General and Public Health Medicine
Designatory Letters: 
MB Edin 1948, MRCP Edin 1954, MD Birm 1962, FRCP Edin 1962, FRCP Lond 1970, FRACP 1977, FRCPS Glas 1983, FFPHM 1989, FRACMA 1980

Our profession has lost a man as famous for his dinner parties as for his ward rounds, as respected for his teaching as for his clinical skills, as happy in medical administration as in the laboratory. Professor Lindsay Alexander Gordon Davidson ‘Tank’ as he was known at school and university, was a man as well known and revered in Birmingham as in Wales, in New York as in Glasgow, in Australia and in Central Africa. “ A giant among men.”

Educated at George Watson’s College Edinburgh, he trained in Edinburgh, qualifying in 1948 in time to be in the first intake into the newly created British National Health Service. He later became the first Scot to be awarded the Rockefeller Travel Grant enabling him to go to New York’s Columbia University.

He did his military service in Uganda and had the dubious distinction of being consulted by Idi Amin before he became the notorious despot. Back home in Britain he worked in Hartlepool, Durham, Dundee, then again in Durham as a Luccock Research Fellow. Gaining an MD Birmingham he focused on cardio-pulmonary problems and, as a visiting associate, returned to Columbia, New York.

Next we find him in what was then called Rhodesia, working as a consultant physician to the Rhodesian Ministry of Health, working in hospital for the black and white populations and setting up research projects.

His return to Scotland took him to Glasgow as a Senior Visiting Research Fellow in bacteriology and immunology, before being appointed to the University of Wales, Cardiff. Seven years later he moved to Australia as Director of the Commonwealth Institute of Health in Sydney, professor of epidemiology and consultant physician in thoracic and tropical medicine, consultant to the Flying Doctor Service, Director of the Vietnam Veterans’ Herbicide Exposure Study and in demand as a lecturer worldwide.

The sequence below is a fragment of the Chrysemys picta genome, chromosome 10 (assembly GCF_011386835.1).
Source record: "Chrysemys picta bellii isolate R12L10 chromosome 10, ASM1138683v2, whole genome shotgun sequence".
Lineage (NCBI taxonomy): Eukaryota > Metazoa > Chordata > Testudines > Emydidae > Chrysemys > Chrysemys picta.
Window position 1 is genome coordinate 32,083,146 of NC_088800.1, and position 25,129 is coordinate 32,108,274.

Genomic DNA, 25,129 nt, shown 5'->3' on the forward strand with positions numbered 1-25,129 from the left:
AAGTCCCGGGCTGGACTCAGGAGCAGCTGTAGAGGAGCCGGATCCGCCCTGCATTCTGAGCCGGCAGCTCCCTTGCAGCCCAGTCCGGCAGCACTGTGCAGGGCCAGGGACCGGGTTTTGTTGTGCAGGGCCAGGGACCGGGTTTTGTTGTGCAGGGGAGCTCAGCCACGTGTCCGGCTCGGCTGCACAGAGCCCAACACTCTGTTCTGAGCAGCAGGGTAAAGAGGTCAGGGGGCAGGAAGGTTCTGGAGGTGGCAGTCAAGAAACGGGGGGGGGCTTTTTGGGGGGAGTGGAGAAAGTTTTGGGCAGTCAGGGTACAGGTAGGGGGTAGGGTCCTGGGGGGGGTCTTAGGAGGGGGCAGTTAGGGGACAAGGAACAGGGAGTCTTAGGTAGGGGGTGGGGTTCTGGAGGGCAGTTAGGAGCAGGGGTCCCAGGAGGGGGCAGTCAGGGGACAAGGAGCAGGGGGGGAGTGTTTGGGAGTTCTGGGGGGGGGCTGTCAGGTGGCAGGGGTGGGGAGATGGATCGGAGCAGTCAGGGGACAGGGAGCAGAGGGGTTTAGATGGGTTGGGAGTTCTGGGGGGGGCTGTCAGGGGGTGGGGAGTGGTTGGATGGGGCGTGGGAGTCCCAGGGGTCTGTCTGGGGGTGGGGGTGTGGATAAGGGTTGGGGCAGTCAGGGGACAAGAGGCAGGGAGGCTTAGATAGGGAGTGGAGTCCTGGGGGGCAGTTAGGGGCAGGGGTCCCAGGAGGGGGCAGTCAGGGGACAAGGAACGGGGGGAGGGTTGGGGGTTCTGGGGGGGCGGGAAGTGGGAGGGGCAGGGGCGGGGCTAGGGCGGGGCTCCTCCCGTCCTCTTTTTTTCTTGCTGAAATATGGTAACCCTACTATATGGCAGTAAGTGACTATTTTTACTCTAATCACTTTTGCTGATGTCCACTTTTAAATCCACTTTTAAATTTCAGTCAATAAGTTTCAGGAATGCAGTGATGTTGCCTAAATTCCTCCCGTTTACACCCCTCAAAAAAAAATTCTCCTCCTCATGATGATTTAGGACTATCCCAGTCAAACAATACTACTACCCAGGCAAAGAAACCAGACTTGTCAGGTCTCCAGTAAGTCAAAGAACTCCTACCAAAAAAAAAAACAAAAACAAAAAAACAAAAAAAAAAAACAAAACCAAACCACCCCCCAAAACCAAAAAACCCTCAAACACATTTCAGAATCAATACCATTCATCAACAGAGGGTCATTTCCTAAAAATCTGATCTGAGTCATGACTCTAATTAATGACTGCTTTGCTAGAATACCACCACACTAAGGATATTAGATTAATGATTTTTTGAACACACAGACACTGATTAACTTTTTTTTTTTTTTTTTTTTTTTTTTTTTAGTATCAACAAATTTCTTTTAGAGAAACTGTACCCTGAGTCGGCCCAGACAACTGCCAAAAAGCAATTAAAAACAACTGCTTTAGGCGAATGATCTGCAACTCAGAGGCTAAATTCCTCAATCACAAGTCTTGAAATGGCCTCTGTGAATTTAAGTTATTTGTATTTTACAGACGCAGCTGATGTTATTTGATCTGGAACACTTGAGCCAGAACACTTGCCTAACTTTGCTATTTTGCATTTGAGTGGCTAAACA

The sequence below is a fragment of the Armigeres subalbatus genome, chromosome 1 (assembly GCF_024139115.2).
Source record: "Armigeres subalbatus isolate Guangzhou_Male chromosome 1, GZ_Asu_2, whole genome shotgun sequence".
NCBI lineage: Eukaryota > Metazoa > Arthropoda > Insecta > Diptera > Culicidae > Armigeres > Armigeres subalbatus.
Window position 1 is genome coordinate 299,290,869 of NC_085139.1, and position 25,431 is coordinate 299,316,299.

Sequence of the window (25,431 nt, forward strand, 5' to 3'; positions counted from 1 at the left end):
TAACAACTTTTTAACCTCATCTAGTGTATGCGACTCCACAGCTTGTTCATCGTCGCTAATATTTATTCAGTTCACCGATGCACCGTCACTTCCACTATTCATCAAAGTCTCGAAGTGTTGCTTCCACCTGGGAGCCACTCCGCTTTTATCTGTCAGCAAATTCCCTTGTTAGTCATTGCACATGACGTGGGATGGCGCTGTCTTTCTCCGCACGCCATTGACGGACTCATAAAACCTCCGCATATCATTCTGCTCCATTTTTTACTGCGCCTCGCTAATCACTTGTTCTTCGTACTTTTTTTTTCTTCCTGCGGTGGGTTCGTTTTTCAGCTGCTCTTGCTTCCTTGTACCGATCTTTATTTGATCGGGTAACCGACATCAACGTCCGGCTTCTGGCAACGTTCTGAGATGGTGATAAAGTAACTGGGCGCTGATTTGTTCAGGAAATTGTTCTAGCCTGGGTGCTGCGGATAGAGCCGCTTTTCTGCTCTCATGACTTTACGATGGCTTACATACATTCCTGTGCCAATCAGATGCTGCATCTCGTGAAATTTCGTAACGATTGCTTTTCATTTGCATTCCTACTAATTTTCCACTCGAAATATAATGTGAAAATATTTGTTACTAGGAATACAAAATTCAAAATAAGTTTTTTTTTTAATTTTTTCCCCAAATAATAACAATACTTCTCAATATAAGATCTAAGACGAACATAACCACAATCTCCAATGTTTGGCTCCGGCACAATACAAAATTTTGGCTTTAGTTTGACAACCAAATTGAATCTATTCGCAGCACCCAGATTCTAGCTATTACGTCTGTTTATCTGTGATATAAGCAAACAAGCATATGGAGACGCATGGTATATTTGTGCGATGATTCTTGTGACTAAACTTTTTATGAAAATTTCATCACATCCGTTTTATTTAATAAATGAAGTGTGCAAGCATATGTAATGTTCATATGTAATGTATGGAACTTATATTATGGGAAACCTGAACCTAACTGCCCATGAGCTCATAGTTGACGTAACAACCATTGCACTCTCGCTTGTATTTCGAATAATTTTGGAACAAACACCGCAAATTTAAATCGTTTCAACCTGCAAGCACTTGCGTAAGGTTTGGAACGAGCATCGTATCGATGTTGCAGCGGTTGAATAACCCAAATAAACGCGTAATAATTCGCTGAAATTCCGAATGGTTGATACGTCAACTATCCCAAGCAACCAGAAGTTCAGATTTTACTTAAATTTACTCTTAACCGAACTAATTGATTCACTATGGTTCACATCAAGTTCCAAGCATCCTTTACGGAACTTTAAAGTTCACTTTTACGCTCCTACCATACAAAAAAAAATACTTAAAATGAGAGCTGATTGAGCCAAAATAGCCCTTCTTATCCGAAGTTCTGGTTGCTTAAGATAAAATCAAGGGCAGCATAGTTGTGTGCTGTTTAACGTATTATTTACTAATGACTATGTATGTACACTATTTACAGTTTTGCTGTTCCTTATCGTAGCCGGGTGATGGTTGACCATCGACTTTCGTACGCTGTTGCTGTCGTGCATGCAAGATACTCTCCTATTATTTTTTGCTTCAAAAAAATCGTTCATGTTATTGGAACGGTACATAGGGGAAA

It was while he was in Glasgow, after returning from his Australian adventures, and now working in Public Health Medicine that he was invited to administer to HM the Queen, perhaps the pinnacle of a very distinguished career.

As evidenced by his list of Fellowships his skills were recognised and appreciated by his professional and academic colleagues. Finally it must be recorded that he even found time for rugby, gaining a Scotland cap in a victorious game but as he was ever ready to point out the opponents were Uganda. He leaves his second wife of 36 years, Gillian and children June, Gavin and Claire.